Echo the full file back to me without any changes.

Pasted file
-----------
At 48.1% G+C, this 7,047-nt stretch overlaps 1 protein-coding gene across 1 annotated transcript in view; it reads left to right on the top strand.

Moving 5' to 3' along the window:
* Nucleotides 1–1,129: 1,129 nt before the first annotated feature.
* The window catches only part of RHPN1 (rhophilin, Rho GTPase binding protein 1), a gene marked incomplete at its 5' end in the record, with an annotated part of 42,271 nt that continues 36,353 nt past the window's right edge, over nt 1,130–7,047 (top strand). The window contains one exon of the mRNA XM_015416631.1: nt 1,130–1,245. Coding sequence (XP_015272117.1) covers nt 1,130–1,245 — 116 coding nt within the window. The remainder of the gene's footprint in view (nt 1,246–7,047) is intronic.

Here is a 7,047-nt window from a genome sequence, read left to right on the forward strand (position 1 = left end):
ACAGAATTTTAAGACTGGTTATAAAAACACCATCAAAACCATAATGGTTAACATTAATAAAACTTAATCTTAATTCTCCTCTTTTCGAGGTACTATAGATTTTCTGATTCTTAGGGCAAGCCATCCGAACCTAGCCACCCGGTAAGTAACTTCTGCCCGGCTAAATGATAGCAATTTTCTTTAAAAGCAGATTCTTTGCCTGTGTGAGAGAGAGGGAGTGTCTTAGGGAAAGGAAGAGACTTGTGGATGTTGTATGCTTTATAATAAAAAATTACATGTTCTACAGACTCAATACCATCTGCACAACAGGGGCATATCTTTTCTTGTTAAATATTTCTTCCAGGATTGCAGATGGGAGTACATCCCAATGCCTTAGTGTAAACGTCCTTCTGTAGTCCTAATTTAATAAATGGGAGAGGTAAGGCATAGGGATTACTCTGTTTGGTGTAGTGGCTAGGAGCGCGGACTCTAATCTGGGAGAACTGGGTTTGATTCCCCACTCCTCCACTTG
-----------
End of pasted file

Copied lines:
At 48.1% G+C, this 7,047-nt stretch overlaps 1 protein-coding gene across 1 annotated transcript in view; it reads left to right on the top strand.

Moving 5' to 3' along the window:
* Nucleotides 1–1,129: 1,129 nt before the first annotated feature.
* The window catches only part of RHPN1 (rhophilin, Rho GTPase binding protein 1), a gene marked incomplete at its 5' end in the record, with an annotated part of 42,271 nt that continues 36,353 nt past the window's right edge, over nt 1,130–7,047 (top strand). The window contains one exon of the mRNA XM_015416631.1: nt 1,130–1,245. Coding sequence (XP_015272117.1) covers nt 1,130–1,245 — 116 coding nt within the window. The remainder of the gene's footprint in view (nt 1,246–7,047) is intronic.

Here is a 7,047-nt window from a genome sequence, read left to right on the forward strand (position 1 = left end):
ACAGAATTTTAAGACTGGTTATAAAAACACCATCAAAACCATAATGGTTAACATTAATAAAACTTAATCTTAATTCTCCTCTTTTCGAGGTACTATAGATTTTCTGATTCTTAGGGCAAGCCATCCGAACCTAGCCACCCGGTAAGTAACTTCTGCCCGGCTAAATGATAGCAATTTTCTTTAAAAGCAGATTCTTTGCCTGTGTGAGAGAGAGGGAGTGTCTTAGGGAAAGGAAGAGACTTGTGGATGTTGTATGCTTTATAATAAAAAATTACATGTTCTACAGACTCAATACCATCTGCACAACAGGGGCATATCTTTTCTTGTTAAATATTTCTTCCAGGATTGCAGATGGGAGTACATCCCAATGCCTTAGTGTAAACGTCCTTCTGTAGTCCTAATTTAATAAATGGGAGAGGTAAGGCATAGGGATTACTCTGTTTGGTGTAGTGGCTAGGAGCGCGGACTCTAATCTGGGAGAACTGGGTTTGATTCCCCACTCCTCCACTTG